Christian Gray’s passion for serving others led him to pursue not one, but two graduate degrees from UNO’s College of Public Affairs and Community Service.
Gray is the executive director of community development for inCOMMON Community Development, a local non-profit that strives to stop poverty at the roots by uniting and strengthening vulnerable neighborhoods.
Volunteering in the community with his family led him to realize that he found such work to be fulfilling; a realization that sparked a drive to learn more.
“I found out that I just became really thirsty for knowledge within this field,” Gray said. “I started doing a lot of my own personal academic reading, and then that led me into the classroom. Anytime you can couple your education experience with your passions it’s such a great fit.”
Gray earned master’s degrees in urban studies as well as public administration from UNO. Both degrees have helped him on a daily basis to further inCOMMON’s efforts to break down socioeconomic barriers in Omaha while also fulfilling his passion for serving others.
“My master of urban studies degree really prepared me to think about the context of doing neighborhood and community development in a thoughtful, contextual way,” Gray said. “Public administration provided a lot of sound training in leading a nonprofit organization.”
inCOMMON’s efforts are driven by on local leadership, mobilizing neighborhood residents to transform historically disinvested places into places of opportunity. The nonprofit points to the notion that disparity is geographically oriented.
“In order for us to find ourselves in a place of thriving and see every member of our community experience vibrant community, we really have to look at geography and how to disassemble some of the things that have really worked against people – both historically but also things that have carried over into present day,” Gray said.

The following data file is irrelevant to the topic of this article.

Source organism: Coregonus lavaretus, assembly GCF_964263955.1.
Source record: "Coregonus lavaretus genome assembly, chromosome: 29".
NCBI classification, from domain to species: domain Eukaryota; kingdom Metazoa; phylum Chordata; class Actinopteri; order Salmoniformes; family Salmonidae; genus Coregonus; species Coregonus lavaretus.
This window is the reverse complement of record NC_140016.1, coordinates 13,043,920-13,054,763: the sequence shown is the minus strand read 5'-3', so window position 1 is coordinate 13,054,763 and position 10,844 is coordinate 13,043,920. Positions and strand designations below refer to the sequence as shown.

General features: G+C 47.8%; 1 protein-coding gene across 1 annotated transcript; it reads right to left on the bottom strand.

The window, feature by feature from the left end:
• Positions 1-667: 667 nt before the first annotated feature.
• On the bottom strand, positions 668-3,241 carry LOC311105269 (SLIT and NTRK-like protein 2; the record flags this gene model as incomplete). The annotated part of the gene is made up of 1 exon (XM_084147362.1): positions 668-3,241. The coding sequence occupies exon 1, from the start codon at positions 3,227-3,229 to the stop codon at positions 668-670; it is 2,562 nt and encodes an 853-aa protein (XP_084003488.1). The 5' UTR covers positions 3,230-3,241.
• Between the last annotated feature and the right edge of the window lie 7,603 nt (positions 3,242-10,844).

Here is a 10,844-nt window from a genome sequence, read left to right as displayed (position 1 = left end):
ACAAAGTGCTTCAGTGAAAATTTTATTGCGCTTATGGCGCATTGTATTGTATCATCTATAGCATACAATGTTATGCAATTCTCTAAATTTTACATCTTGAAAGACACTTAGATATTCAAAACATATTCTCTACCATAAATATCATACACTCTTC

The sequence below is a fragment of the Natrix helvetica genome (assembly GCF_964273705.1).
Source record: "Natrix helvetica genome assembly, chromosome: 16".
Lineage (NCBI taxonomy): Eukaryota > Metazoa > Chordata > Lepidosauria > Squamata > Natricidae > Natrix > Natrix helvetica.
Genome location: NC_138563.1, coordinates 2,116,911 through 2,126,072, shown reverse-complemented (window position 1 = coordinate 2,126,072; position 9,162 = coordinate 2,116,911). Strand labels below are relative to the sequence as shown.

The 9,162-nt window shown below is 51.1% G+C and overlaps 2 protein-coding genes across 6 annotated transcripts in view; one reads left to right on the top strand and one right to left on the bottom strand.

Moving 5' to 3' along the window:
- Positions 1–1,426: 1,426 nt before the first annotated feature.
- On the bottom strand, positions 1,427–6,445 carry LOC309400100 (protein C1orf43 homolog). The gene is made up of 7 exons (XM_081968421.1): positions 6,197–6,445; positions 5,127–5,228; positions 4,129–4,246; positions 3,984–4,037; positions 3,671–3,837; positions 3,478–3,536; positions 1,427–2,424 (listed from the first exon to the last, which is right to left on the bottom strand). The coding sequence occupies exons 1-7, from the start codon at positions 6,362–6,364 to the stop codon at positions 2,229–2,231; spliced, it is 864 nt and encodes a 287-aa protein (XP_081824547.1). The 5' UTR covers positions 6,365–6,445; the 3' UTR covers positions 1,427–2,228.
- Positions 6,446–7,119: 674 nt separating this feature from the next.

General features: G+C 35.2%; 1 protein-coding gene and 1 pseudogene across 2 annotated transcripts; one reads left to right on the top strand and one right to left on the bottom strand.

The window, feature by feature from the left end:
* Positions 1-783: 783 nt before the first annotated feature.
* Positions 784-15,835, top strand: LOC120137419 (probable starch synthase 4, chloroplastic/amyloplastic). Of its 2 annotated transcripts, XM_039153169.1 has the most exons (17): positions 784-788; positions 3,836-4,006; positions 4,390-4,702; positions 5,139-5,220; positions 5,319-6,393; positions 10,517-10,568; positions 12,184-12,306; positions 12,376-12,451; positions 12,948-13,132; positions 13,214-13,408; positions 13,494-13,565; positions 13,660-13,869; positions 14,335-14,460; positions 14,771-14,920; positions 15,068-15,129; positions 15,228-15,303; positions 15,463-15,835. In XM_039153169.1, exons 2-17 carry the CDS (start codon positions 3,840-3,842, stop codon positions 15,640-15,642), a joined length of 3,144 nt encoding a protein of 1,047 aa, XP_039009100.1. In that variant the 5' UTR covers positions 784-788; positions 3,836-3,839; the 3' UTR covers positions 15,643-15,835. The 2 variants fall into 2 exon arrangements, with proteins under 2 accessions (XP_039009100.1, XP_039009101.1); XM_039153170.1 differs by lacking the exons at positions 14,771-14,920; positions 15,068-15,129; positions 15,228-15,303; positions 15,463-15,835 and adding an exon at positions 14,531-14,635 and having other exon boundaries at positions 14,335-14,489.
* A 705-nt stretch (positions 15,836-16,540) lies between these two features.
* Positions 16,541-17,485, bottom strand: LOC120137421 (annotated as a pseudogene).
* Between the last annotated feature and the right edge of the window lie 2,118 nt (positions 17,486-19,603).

What he learned in these programs tie in perfectly with inCOMMON’s approach to strengthening communities by investing in people within them.
“One of the things that really stood out to me in my UNO education experience was digging into this concept of asset-based community development,” Gray said. “It says that everybody in the community has something to offer, and so the more diversity you have in your community, the more skills, resources, and experiences you have to be able to create something lasting.”
As Gray moves forward in his career and in helping the communities inCOMMON serves to thrive, he will continue to draw on his experiences at UNO.
“Something really special about UNO, at least in my experience, was the opportunity to engage with local leaders and organizations doing great work in the community, then developing those relationships and carrying those relationships forward.”
“It’s not just sort of an armchair version of academia but a real opportunity to engage at a grassroots, on the ground level right here in our own community.”
About 'I Am the ROI'
'I Am the ROI' introduces you to alumni whose return on their investment in a UNO education goes far beyond career opportunities. UNO brought out the best in these leaders, change makers and innovators who are making a difference in our communities and enriching our quality of life.
About the University of Nebraska at Omaha
Located in one of America’s best cities to live, work and learn, the University of Nebraska at Omaha (UNO) is Nebraska’s premier metropolitan university. With more than 15,000 students enrolled in 200-plus programs of study, UNO is recognized nationally for its online education, graduate education, military friendliness and community engagement efforts. Founded in 1908, UNO has served learners of all backgrounds for more than 100 years and is dedicated to another century of excellence both in the classroom and in the community.